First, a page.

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The Possibility of Amoralism

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The Possibility of Amoralism: A Defence Against Internalism

Brook J. Sadler

Page 1: ϕ

An amoralist is a person who understands moral terms, even recognises her moral obligations, but fails to be motivated by them

So the internalist would think that the amoralist is a conceptual impossibility because they do not think it is possible for you to recognise moral obligations and not be motivated by them

According to the internalist any case of amoralism is actually an inaccurate assessment

The alleged amoralist never actually understood the claims of morality to begin with/is irrational

Amoralism = conceptual confusion

This is the view that Michael Smith argues for – agrees with internalism and against the possibility of amoralism

In this essay Sadler will argue against Smith (mainly by defending the externalist view)

However – Sadler does not think that this commits her to externalism – unlike David Brink – she thinks that there are several ways of diffusing the debate so just because you defend the possibility of amoralism does not mean you are a committed externalist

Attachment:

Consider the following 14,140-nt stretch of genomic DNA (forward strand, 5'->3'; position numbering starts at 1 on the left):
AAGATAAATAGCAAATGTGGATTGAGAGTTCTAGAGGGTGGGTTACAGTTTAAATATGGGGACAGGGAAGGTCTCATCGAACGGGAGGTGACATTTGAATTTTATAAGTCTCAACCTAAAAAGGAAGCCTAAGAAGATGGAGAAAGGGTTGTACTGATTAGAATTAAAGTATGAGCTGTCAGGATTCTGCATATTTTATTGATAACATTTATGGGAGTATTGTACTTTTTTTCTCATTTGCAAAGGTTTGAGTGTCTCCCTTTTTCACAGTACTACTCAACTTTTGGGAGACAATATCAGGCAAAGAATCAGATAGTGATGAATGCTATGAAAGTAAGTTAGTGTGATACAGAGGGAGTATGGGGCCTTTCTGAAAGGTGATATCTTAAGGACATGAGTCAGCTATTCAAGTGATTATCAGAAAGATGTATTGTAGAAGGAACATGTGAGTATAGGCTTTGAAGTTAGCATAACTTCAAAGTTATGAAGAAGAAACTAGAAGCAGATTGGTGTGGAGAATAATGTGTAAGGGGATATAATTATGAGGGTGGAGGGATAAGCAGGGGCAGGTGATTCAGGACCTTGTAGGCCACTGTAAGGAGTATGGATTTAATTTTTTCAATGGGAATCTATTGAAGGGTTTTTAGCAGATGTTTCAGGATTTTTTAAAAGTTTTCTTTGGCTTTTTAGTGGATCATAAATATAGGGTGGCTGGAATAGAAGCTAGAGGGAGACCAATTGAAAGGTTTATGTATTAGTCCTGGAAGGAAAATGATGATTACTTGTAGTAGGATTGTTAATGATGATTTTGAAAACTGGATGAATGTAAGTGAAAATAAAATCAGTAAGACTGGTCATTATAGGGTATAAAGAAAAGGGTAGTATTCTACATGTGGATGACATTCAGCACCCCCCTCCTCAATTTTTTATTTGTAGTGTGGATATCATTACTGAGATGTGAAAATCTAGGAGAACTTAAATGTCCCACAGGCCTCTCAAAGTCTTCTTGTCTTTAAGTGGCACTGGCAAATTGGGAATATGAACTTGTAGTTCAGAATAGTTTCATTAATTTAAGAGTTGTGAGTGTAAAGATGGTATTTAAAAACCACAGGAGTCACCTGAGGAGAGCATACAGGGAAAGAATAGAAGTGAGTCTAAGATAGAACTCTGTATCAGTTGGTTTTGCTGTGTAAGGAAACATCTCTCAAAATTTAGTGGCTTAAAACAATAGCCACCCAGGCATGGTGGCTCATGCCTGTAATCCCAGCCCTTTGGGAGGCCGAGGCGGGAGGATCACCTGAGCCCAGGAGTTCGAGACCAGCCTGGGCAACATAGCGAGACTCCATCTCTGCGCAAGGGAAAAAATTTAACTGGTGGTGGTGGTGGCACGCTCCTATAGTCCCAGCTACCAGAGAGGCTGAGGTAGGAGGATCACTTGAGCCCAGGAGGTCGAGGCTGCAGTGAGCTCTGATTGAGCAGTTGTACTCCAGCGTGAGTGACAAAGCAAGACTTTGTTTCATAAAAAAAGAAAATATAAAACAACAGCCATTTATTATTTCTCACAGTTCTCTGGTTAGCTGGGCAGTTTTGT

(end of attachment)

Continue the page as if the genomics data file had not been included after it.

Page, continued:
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Smith considers 2 definitions of the internalist position:

  • Connection between moral judgements and the will – ‘if an agent judges that it is morally right for her to do something in circumstances C, then she is motivated to do that something in C’ – however Smith points out that this could be implausible because some people suffer weakness of will
  • More plausible – practicality requirement – ‘if an agent judges that it is morally right for her to do something in circumstance C, then either she is motivated to do that thing in C or she is practically irrational’ – more plausible because it shows that an agent’s judgement about what is right does not necessarily lead to motivation however if it doesn’t then they are deemed practically irrational



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